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[whitespace] 'With a Friend Like Harry'
Friend or Fiend? Sergi López seems like a good guy, for a while, in 'With a Friend Like Harry.'

Mordant Is Iess

'With a Friend Like Harry' is steeped in malice toward all

By Richard von Busack

A BEGINNING SCREENWRITING MOTTO goes, "Make the characters sympathetic." This advice, however, ignores a sliver of films that work well because people love to see unsympathetic characters menaced. With a Friend Like Harry begins mordantly on a highway during the August vacation season in France. We see a carload of misery: Michel (Laurent Lucas), his wife, Claire (Mathilde Seigner), and their three eminently drownable daughters. The eldest is busy testing the rule that it's never OK to hit a child; the middle girl gives her sister someone to throw rocks at; and the littlest is a howling crybaby. The family is driving during a heat wave, but for some reason the windows are rolled up--maybe it's to prevent Michel from hurling himself out of one.

At a gas station rest room, where Michel is bathing his aching head in the sink, a figure from his past turns up. After much, much memory prodding, it turns out that Harry (Sergi López) and Michel were classmates in high school. Harry, delighted at the coincidental meeting, presses a dinner out of the circumstances. Shortly, he and his fiancée are installed as guests in Michel and Claire's summer home. It's Harry's fancy that Michel is a great, though blocked, writer. Never has Harry been able to get out of his mind one poem that his host wrote for the school literary magazine, a nugget of bad Verlaine called "The Dagger in the Skin of Night."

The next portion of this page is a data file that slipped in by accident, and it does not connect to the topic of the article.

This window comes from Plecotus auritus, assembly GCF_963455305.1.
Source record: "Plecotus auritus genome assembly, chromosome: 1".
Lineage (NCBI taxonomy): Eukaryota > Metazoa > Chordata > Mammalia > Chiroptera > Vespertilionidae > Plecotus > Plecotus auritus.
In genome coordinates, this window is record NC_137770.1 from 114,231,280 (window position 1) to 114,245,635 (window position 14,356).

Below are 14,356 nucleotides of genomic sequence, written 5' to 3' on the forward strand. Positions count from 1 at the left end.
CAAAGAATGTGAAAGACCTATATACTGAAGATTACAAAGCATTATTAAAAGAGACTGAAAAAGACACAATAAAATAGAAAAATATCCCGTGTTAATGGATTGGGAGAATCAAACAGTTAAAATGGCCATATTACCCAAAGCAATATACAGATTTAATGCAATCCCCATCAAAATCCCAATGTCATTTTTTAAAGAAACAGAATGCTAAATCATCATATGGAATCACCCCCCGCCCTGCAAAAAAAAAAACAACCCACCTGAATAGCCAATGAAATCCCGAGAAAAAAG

Bearing praise and enormous quantities of presents, Harry starts to pit the members of the family against each other. Michel, his head turned by the flattery, is also in a constant state of yearning, thanks to Harry's maddeningly provocative fiancée. She is played by Sophie Guillemin and is called "Plum," a vastly breasted, placid blonde with baby-blue eyes; the kids make no secret of preferring her to their cranky, wilted mom.

With a Friend Like Harry is marinated in Polanskian bile--too bad that director Dominik Moll turns the film into a kind of routine thriller at the end, with body-disposal sequences. Composer David Whitaker underscores the change of focus by stroking some Bernard Herrmann-style strings (homages to Polanski are rarer than homages to Hitchcock). The problem is that we suspicious Americans forecast trouble from the beginning, and thus the shocks don't jolt as well as they may have overseas--different voltage in Europe, I guess. What recommends With a Friend Like Harry is the undiluted malice of this view of family life. Guillemin's buxom dim bulb, described with some justice as "a pea-brained cow," has to be seen to be believed. Finally, López's unnervingly friendly Harry is a credit to Robert Walker's Bruno in Hitchcock's Strangers on a Train as a portrait of persistently charming psychopathy. He proves that sympathy can have a fanatic, dangerous side.

With a Friend Like Harry (R; 117 min.), directed by Dominik Moll, written by Gilles Marchand and Moll, photographed by Matthieu Poirot-Delpech and starring Laurent Lucas, Sergi López and Mathilde Seigner opens Friday at Camera One in San Jose.

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From the May 10-16, 2001 issue of Metro, Silicon Valley's Weekly Newspaper.

Copyright © 2001 Metro Publishing Inc. Metroactive is affiliated with the Boulevards Network.

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